Fuller, Alison and Unwin, Lorna (2009) Change and continuity in apprenticeship : the resilience of a model of learning. Journal of Education and Work, 22 (5). pp. 405-416. ISSN 1363-9080Full text not available from this repository.
This paper explores the changes and continuities to apprenticeship in England since the 1960s. It argues that apprenticeship is primarily a model of learning that still has relevance for skill formation, personal development and employer need. It also argues that, since the late 1970s and the introduction of state-sponsored youth training, apprenticeship has been transformed into an instrument of State policy, primarily for the control of young people and as part of new legislation to keep them in some form of education or training to the age of 18. In that sense, the holistic notion that apprenticeship had in the past as being a journey within which young people learned to be morally upright citizens as well as acquiring occupational expertise, is being reinvented. Now, however, the State's dominant role has profound implications for the role of employers in apprenticeship and the extent to which skill formation is being underplayed.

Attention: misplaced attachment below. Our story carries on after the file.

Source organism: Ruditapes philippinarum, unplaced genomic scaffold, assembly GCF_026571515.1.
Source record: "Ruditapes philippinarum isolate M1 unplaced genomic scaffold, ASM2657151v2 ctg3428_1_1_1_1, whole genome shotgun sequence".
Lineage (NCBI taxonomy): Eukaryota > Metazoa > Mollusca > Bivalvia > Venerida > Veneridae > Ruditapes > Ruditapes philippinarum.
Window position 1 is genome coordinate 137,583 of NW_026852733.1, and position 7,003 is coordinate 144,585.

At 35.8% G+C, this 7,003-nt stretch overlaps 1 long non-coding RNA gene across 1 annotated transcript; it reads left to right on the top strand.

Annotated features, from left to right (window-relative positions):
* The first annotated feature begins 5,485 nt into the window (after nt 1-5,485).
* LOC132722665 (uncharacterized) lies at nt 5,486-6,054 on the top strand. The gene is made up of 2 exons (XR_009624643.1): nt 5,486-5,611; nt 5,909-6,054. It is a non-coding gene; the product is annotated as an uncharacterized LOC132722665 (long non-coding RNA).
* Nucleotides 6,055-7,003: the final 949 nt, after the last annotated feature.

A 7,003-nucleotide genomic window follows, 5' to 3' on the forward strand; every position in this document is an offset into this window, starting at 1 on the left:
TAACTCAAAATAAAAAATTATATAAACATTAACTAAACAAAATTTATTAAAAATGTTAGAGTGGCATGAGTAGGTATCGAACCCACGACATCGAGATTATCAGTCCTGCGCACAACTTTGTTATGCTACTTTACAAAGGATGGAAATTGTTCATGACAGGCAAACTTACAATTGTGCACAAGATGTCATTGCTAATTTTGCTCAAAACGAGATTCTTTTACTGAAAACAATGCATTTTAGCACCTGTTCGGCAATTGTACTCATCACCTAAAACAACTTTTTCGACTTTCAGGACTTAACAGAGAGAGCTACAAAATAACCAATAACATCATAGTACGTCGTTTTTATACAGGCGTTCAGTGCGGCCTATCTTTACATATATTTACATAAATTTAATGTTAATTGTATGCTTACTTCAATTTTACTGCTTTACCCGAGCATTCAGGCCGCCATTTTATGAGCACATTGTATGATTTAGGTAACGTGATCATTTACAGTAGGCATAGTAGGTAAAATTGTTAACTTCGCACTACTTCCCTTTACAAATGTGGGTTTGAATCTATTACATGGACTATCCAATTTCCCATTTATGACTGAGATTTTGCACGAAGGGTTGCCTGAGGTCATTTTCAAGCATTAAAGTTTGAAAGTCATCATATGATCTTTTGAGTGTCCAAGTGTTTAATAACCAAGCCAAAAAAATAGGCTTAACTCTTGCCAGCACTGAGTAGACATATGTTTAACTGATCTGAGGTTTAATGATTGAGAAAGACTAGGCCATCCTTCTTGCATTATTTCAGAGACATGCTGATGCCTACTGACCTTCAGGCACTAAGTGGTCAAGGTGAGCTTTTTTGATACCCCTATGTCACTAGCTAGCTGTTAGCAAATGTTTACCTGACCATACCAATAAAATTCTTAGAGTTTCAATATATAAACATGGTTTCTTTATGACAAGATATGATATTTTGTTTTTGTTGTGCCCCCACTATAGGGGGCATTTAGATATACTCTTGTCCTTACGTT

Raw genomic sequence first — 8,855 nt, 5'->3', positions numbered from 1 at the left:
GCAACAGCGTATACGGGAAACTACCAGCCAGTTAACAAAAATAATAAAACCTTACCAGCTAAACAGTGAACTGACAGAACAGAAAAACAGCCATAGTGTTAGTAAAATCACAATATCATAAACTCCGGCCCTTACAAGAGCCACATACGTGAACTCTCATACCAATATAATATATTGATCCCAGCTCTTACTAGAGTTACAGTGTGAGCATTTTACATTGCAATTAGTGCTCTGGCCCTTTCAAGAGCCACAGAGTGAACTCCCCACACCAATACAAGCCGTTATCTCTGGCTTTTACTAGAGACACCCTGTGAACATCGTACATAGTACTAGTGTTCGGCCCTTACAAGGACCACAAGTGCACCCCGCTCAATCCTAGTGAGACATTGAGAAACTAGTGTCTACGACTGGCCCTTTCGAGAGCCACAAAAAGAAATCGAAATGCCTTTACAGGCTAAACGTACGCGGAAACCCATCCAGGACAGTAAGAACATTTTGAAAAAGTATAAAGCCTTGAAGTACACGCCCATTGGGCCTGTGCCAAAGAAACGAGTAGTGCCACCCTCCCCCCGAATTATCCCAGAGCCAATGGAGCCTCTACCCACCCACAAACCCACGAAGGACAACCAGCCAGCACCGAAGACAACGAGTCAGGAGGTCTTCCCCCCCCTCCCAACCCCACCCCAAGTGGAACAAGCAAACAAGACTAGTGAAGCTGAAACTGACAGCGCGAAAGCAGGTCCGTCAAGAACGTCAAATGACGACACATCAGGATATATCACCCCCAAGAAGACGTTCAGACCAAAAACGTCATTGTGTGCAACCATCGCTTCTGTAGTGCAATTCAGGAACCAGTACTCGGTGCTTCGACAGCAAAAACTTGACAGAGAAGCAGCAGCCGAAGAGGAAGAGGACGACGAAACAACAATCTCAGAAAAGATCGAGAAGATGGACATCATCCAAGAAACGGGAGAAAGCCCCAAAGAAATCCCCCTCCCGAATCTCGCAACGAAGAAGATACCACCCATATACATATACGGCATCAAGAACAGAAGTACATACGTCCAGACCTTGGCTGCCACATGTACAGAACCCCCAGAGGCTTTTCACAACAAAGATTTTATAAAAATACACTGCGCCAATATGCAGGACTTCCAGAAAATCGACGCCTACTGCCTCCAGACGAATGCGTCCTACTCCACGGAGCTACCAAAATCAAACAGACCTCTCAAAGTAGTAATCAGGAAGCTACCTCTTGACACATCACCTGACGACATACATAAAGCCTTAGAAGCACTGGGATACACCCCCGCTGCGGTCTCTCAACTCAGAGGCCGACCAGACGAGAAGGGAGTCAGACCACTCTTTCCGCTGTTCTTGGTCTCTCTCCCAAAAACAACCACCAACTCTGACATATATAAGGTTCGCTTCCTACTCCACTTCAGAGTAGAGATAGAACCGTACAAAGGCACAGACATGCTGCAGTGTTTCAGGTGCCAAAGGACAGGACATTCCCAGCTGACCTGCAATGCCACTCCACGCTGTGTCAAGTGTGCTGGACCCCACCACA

|Additional Information:||The paper explores the changes and continuites to apprenticeship in England since the 1960s and argues that apprenticeship is primarily a model of learning that still has relevance for skill formation, personal development and employer need. The paper appears in a special issue focusing on 'Continuity and change in 40 years of school to work transitions'.|
|Controlled Keywords:||Apprenticeship, State policy and control, learning journey, skill formation|
|Divisions:||IOE Departments > Departments > Lifelong and Comparative Education|
|Depositing User:||IOE Repository Editor (1)|
|Date Deposited:||26 Mar 2010 12:02|
|Last Modified:||22 Mar 2014 13:48|
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